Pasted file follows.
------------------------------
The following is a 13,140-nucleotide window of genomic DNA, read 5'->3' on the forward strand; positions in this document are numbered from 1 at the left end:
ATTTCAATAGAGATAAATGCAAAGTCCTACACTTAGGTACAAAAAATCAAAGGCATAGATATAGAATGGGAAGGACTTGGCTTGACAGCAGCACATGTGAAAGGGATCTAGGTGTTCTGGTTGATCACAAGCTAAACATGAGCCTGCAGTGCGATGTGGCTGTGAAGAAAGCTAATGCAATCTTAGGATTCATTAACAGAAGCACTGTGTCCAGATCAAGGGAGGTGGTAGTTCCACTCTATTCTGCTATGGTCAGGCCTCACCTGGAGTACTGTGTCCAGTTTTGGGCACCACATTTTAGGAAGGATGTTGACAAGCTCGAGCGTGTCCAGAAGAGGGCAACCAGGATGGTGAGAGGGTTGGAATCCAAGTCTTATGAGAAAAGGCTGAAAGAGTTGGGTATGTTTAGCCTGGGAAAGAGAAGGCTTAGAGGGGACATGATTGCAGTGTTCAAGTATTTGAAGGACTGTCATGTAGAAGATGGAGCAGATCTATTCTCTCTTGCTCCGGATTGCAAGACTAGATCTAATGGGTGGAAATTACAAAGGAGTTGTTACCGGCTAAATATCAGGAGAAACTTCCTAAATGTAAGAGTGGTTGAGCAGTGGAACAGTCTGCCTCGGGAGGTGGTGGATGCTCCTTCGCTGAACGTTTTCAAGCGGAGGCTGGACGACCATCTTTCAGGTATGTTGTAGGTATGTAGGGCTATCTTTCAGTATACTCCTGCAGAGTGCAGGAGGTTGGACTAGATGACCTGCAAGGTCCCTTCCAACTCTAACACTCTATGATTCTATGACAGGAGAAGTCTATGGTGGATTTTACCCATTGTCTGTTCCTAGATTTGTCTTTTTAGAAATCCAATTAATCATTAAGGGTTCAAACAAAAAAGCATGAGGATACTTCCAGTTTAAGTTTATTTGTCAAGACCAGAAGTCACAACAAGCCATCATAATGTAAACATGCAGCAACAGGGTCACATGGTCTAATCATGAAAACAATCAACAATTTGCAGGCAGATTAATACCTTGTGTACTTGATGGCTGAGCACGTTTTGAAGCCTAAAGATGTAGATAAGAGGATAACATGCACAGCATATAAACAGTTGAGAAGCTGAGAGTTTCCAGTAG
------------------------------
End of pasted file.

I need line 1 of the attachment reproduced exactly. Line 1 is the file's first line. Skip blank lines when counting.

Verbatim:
The following is a 13,140-nucleotide window of genomic DNA, read 5'->3' on the forward strand; positions in this document are numbered from 1 at the left end: